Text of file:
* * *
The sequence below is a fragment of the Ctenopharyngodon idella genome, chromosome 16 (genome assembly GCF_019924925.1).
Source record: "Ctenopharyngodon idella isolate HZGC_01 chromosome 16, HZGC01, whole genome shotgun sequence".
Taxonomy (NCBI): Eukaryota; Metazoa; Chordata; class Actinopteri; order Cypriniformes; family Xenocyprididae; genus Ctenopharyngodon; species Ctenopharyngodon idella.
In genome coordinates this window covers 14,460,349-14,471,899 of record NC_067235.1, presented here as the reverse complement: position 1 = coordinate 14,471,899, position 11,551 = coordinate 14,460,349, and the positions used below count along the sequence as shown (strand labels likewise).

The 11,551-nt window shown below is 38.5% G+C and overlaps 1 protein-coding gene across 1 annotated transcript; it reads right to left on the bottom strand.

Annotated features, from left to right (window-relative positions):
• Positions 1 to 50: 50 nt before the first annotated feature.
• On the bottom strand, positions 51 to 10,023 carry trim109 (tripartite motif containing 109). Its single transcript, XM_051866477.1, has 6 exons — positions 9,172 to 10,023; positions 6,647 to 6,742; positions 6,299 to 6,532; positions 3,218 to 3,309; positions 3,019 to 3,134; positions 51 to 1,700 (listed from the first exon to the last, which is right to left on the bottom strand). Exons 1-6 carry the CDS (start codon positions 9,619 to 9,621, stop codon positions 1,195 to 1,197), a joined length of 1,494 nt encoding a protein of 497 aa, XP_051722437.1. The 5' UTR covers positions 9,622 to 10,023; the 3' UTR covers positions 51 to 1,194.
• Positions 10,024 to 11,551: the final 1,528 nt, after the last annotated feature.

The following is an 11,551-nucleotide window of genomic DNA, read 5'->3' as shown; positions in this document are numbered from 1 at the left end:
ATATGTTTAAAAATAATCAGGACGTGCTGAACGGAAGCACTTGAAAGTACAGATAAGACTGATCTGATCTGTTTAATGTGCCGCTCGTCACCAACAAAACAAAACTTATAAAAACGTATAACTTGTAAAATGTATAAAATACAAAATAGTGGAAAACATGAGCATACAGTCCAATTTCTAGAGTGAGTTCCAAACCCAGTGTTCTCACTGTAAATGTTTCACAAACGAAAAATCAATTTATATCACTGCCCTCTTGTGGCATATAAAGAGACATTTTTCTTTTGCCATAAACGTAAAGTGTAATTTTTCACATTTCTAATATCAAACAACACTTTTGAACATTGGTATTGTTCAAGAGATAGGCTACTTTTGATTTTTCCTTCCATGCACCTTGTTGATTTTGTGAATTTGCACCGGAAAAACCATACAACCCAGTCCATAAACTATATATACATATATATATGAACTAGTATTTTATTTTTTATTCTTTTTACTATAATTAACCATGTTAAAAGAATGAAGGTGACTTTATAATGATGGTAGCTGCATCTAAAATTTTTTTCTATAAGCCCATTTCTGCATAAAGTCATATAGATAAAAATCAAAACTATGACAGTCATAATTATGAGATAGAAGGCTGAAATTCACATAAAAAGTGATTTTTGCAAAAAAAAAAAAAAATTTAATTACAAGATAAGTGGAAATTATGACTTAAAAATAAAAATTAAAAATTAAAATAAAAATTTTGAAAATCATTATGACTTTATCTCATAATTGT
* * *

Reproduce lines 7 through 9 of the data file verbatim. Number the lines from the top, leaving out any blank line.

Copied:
• Positions 1 to 50: 50 nt before the first annotated feature.
• On the bottom strand, positions 51 to 10,023 carry trim109 (tripartite motif containing 109). Its single transcript, XM_051866477.1, has 6 exons — positions 9,172 to 10,023; positions 6,647 to 6,742; positions 6,299 to 6,532; positions 3,218 to 3,309; positions 3,019 to 3,134; positions 51 to 1,700 (listed from the first exon to the last, which is right to left on the bottom strand). Exons 1-6 carry the CDS (start codon positions 9,619 to 9,621, stop codon positions 1,195 to 1,197), a joined length of 1,494 nt encoding a protein of 497 aa, XP_051722437.1. The 5' UTR covers positions 9,622 to 10,023; the 3' UTR covers positions 51 to 1,194.
• Positions 10,024 to 11,551: the final 1,528 nt, after the last annotated feature.